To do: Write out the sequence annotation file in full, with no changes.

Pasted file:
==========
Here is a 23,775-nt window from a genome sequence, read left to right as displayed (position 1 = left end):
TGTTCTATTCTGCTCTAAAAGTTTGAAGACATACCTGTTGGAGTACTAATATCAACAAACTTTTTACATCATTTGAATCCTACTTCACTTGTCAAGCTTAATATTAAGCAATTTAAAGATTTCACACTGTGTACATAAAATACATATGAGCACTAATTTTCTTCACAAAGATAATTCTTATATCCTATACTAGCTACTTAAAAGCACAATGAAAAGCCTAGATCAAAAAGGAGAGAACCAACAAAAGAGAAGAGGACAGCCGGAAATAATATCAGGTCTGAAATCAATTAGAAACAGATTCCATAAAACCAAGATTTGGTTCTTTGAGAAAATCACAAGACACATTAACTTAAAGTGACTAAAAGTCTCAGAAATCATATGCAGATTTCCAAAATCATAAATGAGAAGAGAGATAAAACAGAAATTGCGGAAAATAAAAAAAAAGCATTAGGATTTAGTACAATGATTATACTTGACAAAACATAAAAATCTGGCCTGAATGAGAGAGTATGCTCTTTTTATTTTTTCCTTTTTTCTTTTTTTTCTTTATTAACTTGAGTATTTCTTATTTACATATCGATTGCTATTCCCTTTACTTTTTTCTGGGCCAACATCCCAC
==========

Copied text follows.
Here is a 23,775-nt window from a genome sequence, read left to right as displayed (position 1 = left end):
TGTTCTATTCTGCTCTAAAAGTTTGAAGACATACCTGTTGGAGTACTAATATCAACAAACTTTTTACATCATTTGAATCCTACTTCACTTGTCAAGCTTAATATTAAGCAATTTAAAGATTTCACACTGTGTACATAAAATACATATGAGCACTAATTTTCTTCACAAAGATAATTCTTATATCCTATACTAGCTACTTAAAAGCACAATGAAAAGCCTAGATCAAAAAGGAGAGAACCAACAAAAGAGAAGAGGACAGCCGGAAATAATATCAGGTCTGAAATCAATTAGAAACAGATTCCATAAAACCAAGATTTGGTTCTTTGAGAAAATCACAAGACACATTAACTTAAAGTGACTAAAAGTCTCAGAAATCATATGCAGATTTCCAAAATCATAAATGAGAAGAGAGATAAAACAGAAATTGCGGAAAATAAAAAAAAAGCATTAGGATTTAGTACAATGATTATACTTGACAAAACATAAAAATCTGGCCTGAATGAGAGAGTATGCTCTTTTTATTTTTTCCTTTTTTCTTTTTTTTCTTTATTAACTTGAGTATTTCTTATTTACATATCGATTGCTATTCCCTTTACTTTTTTCTGGGCCAACATCCCAC